“The material of the keypad also made a huge difference: against metal keypads, the few runs that we did perform were almost completely abortive. Much of this can be attributed to the high conductivity of the metal, which meant that the heat residue remained localized to the key that had been pressed for only a few seconds; we also observed, however, that either the keypad itself or a paint put on the keypad caused it to act as a thermal mirror, meaning it was hard to even get a clear reading on the keypad at all. Therefore, at least based on our current results, the obvious approach to prevent our (and essentially any thermal-camera-based) attack would be to use metal keypads exclusively.”

The camera used for the test is extremely expensive:

“We used an A320 FLIR camera running at 9Hz with the built-in lens and the standard ExaminIR software for the camera. The monthly rental rate for this camera is $1950 and the cost to buy is about $17,950.”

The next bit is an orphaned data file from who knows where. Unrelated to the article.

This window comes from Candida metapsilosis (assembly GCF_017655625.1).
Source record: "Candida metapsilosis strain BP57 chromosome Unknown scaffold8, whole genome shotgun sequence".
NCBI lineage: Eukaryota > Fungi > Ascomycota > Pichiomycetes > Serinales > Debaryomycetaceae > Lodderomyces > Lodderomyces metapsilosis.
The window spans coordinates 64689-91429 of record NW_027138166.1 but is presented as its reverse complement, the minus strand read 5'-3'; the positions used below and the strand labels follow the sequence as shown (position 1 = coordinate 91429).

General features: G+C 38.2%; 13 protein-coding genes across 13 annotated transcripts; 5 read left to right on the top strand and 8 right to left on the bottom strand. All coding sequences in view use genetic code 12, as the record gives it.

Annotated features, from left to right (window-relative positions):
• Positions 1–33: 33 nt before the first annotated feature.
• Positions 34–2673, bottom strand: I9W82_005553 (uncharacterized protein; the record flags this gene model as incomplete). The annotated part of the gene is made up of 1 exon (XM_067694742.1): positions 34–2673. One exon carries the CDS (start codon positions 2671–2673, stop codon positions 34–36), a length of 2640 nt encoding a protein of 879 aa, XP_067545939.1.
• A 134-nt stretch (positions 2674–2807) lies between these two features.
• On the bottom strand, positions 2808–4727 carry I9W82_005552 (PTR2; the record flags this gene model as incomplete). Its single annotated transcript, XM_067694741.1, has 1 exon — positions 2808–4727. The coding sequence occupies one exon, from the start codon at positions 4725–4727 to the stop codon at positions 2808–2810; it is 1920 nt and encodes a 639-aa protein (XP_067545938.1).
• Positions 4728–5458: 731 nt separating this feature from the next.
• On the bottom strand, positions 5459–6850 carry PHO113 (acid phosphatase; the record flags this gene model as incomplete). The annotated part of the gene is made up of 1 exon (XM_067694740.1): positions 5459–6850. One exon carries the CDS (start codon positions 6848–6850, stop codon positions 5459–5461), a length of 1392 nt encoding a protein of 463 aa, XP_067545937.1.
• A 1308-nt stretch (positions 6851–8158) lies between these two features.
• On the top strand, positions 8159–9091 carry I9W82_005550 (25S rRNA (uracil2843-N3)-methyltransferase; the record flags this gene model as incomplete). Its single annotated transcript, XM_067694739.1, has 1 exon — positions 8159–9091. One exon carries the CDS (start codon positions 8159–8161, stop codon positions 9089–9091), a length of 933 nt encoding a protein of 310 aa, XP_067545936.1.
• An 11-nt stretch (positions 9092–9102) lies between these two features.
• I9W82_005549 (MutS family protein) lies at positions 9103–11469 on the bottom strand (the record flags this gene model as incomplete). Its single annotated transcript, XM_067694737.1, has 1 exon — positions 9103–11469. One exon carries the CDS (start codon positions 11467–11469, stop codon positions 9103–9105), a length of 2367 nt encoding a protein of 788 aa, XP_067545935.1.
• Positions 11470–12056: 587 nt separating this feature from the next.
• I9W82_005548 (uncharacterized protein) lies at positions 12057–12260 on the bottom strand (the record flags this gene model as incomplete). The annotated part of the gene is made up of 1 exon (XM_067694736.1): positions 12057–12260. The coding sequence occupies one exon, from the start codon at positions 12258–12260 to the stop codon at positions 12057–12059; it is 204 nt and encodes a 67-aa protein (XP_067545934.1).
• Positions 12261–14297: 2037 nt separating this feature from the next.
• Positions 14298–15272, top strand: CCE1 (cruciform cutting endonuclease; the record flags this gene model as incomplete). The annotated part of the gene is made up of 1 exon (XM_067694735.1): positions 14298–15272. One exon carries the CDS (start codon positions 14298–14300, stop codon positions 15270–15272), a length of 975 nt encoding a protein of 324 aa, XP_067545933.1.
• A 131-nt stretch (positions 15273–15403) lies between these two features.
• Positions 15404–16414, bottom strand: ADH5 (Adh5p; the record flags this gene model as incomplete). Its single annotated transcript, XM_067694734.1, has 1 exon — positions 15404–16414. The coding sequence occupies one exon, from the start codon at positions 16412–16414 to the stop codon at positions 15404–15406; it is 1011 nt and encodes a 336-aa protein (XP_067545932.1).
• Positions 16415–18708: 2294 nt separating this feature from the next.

Although the rental rate is only a mere two thousand dollars per month, the return rate has to be quite high for this method to be economically feasible.

The individual touch can skew results:

“Similarly, individual differences of the keypad operators plays a determining role as well. Some people were quite a bit more warm-blooded than others, and some were more forceful in pressing the keypad; for the people with colder hands or a lighter touch, the thermal results faded significantly more quickly.”

In other words, cold hands and a light touch severely influence the success rate. Not to mention using gloves…

Typical time frame for success:

While the results were pretty good for the first 45 seconds, the thermal imaging had to be rendered within 90 seconds after the PIN code had been entered on a plastic pad.

Most of the time, after entering the PIN on an ATM, the time elapsing before the client has received the money (and puts it away in their wallet/purse) is often more than one minute.

What About Counter Measures?

The article mentions some simple countermeasures ignored in most articles on this ‘new threat’:

“There are of course prevention methods that a user might in turn take against thermal camera-based attacks (for example, continuing to press the keypad even after he has entered the code, or simply resting his whole hand on the keypad); nevertheless, we expect that all but the most paranoid of users do not take them (at least not at present), and so the advantage over conventional cameras is still meaningful.”